Gold refiners and bullion dealers are always looking for ways to make purchasing and owning precious metals safer and more secure. Privacy is undoubtedly one of the typical gold buyer's prime concerns. This is true whether someone is a small-time silver stacker or a high-end investor in bulk amounts of gold.
At the same time, anti-counterfeiting and authenticity are key issues that both the customer and seller must be aware of. These competing problems—guaranteed authenticity and quality on one hand, and privacy from potential theft on the other—are in direct conflict in regard to one of the industry's newest security initiatives.
Two of the leading technologies that are increasingly being used for purposes of authentication (like verifying credit cards) are radio frequency identification (RFID) and near field communication (NFC). Devices and products containing these technologies are becoming more widespread, but they also have raised concerns about privacy among consumers. Can the RFID chips in their credit or debit cards, for instance, be scanned from afar and have their data stolen? Many have heard of this type of phishing scam occurring at gas station pumps.
In its less nefarious form, RFID is used for tracking inventory and other information about products. Similarly, NFC is a popular way to track location and other data about an item carrying this digital signature.
However, this means that a trove of data is automatically being stored about who bought the product, and even where it was shipped. More to the point, like anything else connected to the web, this data may be accessible to hackers.
Some third-party grading services have explored the use of NFC technology to combat counterfeit coins. The point would be to assure a secondary-market customer that a graded coin is indeed real (rather than a coin of lesser quality, or a fake, in a fake holder). Theoretically, one could just scan the label on the TPG holder and quickly get an up-or-down answer about its authenticity.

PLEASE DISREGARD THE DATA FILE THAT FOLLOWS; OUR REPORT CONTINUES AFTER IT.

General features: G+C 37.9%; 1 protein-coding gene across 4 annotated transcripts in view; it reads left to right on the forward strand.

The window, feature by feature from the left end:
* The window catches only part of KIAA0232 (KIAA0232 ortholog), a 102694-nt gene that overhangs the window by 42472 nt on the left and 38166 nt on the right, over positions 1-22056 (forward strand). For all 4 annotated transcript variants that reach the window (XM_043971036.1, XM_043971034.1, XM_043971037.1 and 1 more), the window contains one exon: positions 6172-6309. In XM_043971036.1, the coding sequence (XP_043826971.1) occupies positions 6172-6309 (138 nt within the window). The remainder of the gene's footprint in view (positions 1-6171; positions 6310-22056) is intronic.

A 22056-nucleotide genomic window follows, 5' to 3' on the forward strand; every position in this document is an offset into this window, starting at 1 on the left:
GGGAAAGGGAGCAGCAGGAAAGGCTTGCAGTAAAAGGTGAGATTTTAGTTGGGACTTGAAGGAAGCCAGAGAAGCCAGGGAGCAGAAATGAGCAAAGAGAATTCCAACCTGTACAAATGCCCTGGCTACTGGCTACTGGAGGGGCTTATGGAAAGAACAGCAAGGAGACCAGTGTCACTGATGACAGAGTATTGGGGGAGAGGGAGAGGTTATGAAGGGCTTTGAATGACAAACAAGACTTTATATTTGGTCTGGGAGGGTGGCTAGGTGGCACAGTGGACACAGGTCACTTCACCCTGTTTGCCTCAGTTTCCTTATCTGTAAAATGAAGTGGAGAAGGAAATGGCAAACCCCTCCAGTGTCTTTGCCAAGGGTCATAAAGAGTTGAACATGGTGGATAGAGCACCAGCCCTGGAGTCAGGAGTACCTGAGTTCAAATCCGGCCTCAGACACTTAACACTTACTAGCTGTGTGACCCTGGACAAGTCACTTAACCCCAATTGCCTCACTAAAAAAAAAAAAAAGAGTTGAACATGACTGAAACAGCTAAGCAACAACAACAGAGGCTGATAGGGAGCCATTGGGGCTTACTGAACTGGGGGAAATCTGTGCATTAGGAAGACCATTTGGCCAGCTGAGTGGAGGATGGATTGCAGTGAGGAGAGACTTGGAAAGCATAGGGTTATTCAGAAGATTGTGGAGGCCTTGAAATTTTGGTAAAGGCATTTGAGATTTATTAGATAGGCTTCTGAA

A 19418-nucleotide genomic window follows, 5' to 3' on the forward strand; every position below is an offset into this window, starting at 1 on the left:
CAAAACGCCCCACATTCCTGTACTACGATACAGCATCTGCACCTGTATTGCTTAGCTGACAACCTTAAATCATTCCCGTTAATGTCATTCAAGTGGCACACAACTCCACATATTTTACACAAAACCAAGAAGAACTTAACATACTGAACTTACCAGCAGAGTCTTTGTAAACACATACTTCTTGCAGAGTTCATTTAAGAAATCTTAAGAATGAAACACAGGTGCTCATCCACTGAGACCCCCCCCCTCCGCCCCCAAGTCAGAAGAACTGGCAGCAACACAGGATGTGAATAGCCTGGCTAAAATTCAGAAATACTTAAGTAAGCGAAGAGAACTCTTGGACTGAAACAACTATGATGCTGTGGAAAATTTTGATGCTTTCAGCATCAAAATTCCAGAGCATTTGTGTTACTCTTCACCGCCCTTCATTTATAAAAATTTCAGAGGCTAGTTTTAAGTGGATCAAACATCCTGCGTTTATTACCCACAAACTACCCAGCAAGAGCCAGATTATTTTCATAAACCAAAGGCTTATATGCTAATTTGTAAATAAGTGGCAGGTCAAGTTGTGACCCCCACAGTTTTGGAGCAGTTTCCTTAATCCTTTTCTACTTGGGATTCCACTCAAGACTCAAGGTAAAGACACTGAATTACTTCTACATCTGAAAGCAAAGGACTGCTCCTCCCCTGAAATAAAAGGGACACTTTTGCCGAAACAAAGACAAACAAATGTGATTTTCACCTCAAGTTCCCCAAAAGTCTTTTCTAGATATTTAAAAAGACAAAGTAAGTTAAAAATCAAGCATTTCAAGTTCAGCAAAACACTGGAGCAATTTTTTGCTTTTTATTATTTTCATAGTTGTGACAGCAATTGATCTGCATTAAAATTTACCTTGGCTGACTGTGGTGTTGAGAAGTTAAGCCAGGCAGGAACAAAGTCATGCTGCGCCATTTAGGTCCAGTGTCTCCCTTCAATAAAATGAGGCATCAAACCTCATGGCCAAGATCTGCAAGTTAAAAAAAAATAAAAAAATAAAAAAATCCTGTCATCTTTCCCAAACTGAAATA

Although from a certain perspective this plan makes some logical sense, it could prove to be an enormous problem for the precious metals market. Now, certain dealers and refineries are even considering embedding NFC tags in actual silver rounds.
Rest assured, Gainesville Coins will never sell any NFC-embedded coins or bullion products. With the privacy risk these products could pose to our customers, we will never carry NFC- or RFID-enabled precious metals in our inventory.*
Given that many bullion customers are already skeptical of their postal worker knowing that they are delivering precious metals for fear of theft, the notion that a gold purchase could be tied to all sorts of personal data about the buyer should be alarming. NFC-enabled coins or bullion could presumably generate reports about the sale that include location data and the quantity of metals purchased. This essentially defeats the purpose of owning physical gold if the government, financial institutions, or even potential criminals can simply access a database to find out who has been buying precious metals (and where).
The trade-off will likely seem inequitable to most: adding NFC tech to gold or silver products may provide collectors and investors with certainty about the item's authenticity, but at the cost of possibly giving someone you don't want knowing about your bullion a road map to your valuables!
*The anti-counterfeiting security features of Royal Canadian Mint products use micro-engraving rather than any sort of radio frequency. They don't fall under the purview of this kind of technology.
The opinions and forecasts herein are provided solely for informational purposes, and should not be used or construed as an offer, solicitation, or recommendation to buy or sell any product.
Everett has been the head content writer and market analyst at Gainesville Coins since 2013. He has a background in History and is deeply interested in how gold and silver have historically fit into the financial system.